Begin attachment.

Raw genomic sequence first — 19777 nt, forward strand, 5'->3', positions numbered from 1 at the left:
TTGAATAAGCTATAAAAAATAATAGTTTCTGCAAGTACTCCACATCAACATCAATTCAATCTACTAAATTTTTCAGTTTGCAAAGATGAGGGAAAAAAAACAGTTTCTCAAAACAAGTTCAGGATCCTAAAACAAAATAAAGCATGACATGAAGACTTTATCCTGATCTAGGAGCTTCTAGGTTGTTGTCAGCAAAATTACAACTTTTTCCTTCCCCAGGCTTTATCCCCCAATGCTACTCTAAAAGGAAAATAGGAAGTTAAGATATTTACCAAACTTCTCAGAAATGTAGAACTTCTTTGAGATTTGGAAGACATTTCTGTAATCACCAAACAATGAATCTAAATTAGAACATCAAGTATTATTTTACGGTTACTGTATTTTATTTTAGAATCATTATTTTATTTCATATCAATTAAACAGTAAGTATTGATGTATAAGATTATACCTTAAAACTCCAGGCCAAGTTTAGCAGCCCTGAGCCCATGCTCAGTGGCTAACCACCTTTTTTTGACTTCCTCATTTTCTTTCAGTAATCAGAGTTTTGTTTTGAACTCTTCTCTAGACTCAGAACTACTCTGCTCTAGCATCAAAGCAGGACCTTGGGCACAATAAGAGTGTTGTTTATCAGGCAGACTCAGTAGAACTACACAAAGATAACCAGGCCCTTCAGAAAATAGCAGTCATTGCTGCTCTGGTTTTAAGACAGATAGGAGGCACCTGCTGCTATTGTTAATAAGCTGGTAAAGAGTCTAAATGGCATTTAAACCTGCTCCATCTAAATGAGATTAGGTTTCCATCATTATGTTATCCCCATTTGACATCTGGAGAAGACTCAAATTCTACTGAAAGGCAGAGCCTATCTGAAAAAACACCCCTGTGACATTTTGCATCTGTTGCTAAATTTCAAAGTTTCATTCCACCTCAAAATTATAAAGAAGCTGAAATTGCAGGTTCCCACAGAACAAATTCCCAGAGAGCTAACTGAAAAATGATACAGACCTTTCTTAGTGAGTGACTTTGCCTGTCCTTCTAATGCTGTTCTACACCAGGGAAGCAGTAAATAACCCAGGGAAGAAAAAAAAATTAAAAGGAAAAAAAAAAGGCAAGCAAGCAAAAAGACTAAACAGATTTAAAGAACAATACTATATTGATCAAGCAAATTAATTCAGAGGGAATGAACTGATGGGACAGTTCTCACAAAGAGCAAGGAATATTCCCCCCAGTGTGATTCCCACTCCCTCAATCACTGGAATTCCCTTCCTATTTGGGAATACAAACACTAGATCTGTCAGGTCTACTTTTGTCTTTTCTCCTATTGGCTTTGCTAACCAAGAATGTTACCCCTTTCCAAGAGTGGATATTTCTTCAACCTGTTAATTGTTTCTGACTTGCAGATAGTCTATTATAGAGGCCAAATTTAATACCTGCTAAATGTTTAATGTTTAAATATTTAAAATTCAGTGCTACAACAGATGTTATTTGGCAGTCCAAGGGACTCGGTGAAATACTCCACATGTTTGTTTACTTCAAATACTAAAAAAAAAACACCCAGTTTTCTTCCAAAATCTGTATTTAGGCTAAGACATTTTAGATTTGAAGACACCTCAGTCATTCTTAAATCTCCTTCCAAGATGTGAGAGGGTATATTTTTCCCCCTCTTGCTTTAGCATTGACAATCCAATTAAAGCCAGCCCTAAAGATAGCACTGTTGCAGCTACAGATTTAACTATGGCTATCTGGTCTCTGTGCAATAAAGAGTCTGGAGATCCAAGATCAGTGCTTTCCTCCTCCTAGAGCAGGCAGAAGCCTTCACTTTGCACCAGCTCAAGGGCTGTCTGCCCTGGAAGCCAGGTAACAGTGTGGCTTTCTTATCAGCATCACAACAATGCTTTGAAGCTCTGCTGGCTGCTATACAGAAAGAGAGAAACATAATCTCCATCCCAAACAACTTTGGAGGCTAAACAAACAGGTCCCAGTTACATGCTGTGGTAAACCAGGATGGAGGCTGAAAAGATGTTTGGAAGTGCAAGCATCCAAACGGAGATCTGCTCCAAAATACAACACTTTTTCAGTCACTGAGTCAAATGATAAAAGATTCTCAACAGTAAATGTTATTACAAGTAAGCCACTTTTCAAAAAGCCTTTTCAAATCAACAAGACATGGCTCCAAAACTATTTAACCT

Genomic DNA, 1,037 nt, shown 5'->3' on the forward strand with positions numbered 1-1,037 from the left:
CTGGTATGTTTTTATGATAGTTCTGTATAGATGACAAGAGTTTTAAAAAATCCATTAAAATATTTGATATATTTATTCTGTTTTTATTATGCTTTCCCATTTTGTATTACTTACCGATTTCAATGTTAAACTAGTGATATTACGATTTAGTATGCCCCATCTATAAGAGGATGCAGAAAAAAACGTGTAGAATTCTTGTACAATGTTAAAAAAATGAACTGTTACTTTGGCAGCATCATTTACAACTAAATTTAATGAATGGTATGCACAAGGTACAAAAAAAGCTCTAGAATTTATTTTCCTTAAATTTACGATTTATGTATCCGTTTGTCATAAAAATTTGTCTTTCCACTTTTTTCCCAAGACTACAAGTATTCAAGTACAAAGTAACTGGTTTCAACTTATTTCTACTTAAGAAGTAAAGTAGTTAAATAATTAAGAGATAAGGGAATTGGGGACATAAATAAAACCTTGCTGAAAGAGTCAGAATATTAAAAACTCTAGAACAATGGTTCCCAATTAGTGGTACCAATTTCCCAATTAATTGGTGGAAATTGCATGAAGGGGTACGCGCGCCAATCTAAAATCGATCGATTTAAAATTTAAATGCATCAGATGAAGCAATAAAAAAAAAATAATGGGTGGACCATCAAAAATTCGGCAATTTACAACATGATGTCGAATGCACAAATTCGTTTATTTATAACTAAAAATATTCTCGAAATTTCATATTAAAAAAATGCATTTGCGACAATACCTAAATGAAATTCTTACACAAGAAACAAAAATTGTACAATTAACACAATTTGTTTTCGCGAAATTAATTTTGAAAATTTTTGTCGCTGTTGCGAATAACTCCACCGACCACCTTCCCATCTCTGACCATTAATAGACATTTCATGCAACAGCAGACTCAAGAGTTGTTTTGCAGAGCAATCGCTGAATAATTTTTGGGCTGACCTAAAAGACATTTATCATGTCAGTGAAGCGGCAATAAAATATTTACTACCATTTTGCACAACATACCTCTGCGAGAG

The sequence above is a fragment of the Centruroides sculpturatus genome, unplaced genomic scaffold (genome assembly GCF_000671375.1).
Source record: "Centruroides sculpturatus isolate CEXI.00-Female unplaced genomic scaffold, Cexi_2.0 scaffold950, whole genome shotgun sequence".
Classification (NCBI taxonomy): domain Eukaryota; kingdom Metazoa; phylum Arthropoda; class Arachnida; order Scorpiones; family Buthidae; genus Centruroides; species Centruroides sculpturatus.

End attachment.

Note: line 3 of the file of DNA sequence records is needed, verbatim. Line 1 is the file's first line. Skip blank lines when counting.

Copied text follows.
Genomic DNA, 1,037 nt, shown 5'->3' on the forward strand with positions numbered 1-1,037 from the left: